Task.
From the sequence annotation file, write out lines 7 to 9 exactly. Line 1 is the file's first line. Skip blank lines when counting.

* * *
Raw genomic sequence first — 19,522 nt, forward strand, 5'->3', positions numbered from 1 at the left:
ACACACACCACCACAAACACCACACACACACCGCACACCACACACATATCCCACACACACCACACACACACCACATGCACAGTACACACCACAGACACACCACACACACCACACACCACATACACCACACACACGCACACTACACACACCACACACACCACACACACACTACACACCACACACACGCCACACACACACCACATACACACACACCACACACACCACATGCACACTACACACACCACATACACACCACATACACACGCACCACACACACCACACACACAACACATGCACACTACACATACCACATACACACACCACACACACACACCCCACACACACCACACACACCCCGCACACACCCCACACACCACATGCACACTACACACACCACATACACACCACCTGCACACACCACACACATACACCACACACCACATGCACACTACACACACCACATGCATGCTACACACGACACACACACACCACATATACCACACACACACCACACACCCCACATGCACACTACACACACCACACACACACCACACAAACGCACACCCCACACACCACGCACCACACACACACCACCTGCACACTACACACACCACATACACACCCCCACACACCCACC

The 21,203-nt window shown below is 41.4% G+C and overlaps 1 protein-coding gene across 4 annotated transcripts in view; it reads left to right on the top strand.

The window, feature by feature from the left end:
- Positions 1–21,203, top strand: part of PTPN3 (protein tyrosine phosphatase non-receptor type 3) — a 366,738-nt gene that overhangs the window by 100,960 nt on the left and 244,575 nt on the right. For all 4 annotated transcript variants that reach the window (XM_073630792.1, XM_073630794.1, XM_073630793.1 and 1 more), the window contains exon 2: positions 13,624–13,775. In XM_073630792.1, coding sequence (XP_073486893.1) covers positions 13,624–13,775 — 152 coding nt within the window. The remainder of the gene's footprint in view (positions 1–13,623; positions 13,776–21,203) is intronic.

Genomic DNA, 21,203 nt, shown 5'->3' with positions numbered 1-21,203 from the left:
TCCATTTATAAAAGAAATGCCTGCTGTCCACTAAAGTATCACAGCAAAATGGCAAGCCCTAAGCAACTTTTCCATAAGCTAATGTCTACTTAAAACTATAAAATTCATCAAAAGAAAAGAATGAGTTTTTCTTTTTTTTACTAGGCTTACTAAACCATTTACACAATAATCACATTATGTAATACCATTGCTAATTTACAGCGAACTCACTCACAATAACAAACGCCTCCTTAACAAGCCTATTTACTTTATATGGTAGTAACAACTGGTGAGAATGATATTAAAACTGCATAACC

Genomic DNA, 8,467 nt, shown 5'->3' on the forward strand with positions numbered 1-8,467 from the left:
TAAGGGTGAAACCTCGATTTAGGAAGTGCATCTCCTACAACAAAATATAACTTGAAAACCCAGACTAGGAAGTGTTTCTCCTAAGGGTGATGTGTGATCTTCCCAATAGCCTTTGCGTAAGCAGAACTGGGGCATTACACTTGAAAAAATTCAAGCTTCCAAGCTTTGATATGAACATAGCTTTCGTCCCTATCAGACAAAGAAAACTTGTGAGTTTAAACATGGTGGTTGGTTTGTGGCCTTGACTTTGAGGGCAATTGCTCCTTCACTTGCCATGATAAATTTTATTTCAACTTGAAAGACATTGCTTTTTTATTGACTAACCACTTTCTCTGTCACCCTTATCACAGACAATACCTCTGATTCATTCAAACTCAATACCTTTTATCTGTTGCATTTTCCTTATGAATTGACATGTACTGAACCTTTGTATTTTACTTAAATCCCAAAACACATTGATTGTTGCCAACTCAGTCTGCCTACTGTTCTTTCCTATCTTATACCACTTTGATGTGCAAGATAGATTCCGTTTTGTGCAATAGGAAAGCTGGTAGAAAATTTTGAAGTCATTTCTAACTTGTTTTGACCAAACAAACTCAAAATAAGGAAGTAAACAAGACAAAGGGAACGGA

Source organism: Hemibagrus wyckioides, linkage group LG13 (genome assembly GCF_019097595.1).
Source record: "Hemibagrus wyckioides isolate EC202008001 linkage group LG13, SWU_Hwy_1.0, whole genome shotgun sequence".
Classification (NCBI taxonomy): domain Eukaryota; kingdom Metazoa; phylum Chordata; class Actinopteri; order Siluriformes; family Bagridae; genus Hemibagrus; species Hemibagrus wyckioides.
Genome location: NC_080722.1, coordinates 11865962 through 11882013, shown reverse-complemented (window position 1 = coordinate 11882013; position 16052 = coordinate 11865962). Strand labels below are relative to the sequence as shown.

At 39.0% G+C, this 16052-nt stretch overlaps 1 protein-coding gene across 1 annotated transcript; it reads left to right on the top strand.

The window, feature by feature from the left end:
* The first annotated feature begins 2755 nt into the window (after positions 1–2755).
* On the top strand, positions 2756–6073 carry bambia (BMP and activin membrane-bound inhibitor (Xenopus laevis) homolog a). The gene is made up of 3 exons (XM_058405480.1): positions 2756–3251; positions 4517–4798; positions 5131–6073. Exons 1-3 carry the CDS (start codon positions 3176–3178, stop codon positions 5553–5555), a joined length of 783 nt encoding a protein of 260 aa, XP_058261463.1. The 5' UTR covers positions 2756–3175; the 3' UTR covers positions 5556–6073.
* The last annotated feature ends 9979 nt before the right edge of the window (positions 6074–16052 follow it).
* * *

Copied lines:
TCCATTTATAAAAGAAATGCCTGCTGTCCACTAAAGTATCACAGCAAAATGGCAAGCCCTAAGCAACTTTTCCATAAGCTAATGTCTACTTAAAACTATAAAATTCATCAAAAGAAAAGAATGAGTTTTTCTTTTTTTTACTAGGCTTACTAAACCATTTACACAATAATCACATTATGTAATACCATTGCTAATTTACAGCGAACTCACTCACAATAACAAACGCCTCCTTAACAAGCCTATTTACTTTATATGGTAGTAACAACTGGTGAGAATGATATTAAAACTGCATAACC

Genomic DNA, 8,467 nt, shown 5'->3' on the forward strand with positions numbered 1-8,467 from the left:
TAAGGGTGAAACCTCGATTTAGGAAGTGCATCTCCTACAACAAAATATAACTTGAAAACCCAGACTAGGAAGTGTTTCTCCTAAGGGTGATGTGTGATCTTCCCAATAGCCTTTGCGTAAGCAGAACTGGGGCATTACACTTGAAAAAATTCAAGCTTCCAAGCTTTGATATGAACATAGCTTTCGTCCCTATCAGACAAAGAAAACTTGTGAGTTTAAACATGGTGGTTGGTTTGTGGCCTTGACTTTGAGGGCAATTGCTCCTTCACTTGCCATGATAAATTTTATTTCAACTTGAAAGACATTGCTTTTTTATTGACTAACCACTTTCTCTGTCACCCTTATCACAGACAATACCTCTGATTCATTCAAACTCAATACCTTTTATCTGTTGCATTTTCCTTATGAATTGACATGTACTGAACCTTTGTATTTTACTTAAATCCCAAAACACATTGATTGTTGCCAACTCAGTCTGCCTACTGTTCTTTCCTATCTTATACCACTTTGATGTGCAAGATAGATTCCGTTTTGTGCAATAGGAAAGCTGGTAGAAAATTTTGAAGTCATTTCTAACTTGTTTTGACCAAACAAACTCAAAATAAGGAAGTAAACAAGACAAAGGGAACGGA